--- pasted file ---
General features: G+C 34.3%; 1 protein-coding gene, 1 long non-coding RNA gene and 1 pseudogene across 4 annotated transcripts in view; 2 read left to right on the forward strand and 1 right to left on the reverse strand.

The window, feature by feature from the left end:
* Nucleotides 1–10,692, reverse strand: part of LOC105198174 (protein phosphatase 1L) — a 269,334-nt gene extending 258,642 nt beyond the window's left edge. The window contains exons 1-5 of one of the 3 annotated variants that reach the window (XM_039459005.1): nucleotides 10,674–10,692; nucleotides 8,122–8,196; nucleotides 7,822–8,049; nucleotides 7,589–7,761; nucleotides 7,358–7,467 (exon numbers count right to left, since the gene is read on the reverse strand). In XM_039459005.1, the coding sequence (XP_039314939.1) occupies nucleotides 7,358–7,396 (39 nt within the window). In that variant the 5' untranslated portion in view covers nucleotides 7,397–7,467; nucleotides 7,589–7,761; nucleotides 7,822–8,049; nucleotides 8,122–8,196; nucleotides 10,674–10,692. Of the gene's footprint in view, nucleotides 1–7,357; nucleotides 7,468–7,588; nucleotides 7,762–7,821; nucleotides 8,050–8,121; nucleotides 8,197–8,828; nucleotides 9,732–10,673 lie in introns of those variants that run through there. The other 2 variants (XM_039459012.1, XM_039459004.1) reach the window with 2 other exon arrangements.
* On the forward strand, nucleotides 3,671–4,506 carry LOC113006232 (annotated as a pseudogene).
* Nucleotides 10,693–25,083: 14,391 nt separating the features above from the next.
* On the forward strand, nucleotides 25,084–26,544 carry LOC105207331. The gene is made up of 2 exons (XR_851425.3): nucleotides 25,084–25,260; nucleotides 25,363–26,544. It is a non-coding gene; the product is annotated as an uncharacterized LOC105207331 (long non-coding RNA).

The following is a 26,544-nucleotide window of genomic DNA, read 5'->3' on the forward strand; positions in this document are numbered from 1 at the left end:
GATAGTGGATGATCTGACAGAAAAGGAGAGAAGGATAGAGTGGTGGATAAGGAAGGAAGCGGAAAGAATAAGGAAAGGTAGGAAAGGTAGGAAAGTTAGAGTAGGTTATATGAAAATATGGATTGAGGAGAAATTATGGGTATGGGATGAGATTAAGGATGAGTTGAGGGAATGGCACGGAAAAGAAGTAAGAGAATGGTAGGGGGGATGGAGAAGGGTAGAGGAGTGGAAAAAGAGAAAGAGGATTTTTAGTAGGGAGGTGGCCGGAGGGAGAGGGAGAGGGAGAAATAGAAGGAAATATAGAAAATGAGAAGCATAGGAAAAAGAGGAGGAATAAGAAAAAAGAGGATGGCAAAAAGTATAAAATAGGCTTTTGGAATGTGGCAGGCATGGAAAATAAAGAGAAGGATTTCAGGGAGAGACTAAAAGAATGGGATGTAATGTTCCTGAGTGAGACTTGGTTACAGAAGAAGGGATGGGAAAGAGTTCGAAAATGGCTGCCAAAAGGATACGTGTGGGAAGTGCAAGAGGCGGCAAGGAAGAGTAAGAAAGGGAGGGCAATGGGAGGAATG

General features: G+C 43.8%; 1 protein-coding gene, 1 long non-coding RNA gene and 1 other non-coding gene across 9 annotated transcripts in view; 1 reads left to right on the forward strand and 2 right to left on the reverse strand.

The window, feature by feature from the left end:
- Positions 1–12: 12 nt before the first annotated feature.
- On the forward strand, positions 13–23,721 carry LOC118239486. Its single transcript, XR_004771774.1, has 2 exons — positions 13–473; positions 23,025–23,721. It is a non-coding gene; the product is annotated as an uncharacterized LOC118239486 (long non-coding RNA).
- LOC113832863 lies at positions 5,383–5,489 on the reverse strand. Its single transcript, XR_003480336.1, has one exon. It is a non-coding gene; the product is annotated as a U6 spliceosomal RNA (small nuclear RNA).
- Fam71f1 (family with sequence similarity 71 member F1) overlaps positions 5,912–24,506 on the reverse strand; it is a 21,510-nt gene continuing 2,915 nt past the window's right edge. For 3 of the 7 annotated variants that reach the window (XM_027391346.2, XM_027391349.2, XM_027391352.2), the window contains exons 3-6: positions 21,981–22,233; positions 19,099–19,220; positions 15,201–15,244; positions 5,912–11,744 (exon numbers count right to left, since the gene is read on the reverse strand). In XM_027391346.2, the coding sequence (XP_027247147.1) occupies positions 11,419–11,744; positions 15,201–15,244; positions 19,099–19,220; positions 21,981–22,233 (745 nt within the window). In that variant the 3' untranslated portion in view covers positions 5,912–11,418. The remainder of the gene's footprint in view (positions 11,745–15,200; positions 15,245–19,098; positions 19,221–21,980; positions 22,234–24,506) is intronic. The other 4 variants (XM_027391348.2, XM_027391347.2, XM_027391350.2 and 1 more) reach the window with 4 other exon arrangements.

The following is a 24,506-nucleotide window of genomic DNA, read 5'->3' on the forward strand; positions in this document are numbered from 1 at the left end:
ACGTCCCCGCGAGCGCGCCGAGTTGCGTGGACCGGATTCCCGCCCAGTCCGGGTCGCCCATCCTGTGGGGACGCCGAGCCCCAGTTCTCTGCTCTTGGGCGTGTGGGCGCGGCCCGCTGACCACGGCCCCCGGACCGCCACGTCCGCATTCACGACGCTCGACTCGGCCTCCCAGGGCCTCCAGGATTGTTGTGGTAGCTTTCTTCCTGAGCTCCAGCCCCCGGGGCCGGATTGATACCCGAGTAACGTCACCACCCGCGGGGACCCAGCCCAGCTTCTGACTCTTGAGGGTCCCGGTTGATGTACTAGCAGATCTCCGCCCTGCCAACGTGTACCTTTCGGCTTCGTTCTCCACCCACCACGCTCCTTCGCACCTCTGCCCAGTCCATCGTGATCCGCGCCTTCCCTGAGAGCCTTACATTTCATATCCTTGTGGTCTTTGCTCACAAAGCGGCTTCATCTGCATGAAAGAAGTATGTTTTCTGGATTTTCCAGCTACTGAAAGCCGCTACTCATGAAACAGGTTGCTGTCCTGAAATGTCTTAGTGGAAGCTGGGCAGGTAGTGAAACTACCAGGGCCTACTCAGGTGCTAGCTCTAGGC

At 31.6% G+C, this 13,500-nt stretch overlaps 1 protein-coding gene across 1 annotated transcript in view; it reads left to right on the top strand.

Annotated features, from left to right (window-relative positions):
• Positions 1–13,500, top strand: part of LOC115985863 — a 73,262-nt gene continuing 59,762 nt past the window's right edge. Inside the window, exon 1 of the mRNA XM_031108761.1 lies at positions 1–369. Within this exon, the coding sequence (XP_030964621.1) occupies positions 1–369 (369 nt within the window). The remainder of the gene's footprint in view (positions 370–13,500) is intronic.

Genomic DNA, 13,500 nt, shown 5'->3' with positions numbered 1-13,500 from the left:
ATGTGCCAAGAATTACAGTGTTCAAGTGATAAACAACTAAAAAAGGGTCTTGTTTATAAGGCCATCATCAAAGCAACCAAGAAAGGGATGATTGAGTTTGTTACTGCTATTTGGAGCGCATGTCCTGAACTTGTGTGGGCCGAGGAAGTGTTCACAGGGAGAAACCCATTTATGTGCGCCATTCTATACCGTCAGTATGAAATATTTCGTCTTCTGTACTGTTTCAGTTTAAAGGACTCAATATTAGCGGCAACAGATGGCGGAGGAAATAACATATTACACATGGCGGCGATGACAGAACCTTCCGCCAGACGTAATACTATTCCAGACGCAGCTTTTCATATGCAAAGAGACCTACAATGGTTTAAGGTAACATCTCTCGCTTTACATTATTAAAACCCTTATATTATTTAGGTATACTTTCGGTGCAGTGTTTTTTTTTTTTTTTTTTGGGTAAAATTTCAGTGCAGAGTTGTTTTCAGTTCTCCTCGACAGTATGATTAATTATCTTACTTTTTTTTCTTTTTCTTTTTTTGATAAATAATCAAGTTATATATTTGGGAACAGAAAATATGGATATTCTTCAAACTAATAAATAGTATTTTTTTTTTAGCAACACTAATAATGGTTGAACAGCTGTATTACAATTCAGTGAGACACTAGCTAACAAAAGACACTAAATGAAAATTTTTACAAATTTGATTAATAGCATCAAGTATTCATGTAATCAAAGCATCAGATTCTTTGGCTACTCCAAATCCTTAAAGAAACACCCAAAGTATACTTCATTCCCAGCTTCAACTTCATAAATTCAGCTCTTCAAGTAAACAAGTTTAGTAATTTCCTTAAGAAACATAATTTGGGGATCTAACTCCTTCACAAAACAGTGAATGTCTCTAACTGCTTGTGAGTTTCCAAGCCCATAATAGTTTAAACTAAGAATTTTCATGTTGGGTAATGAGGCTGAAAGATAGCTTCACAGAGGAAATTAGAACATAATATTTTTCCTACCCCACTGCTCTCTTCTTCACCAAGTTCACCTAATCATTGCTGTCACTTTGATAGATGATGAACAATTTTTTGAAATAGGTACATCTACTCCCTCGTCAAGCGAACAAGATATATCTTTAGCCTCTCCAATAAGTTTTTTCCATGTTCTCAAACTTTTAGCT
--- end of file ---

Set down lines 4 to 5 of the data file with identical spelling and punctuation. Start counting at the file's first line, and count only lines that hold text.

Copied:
* On the forward strand, nucleotides 3,671–4,506 carry LOC113006232 (annotated as a pseudogene).
* Nucleotides 10,693–25,083: 14,391 nt separating the features above from the next.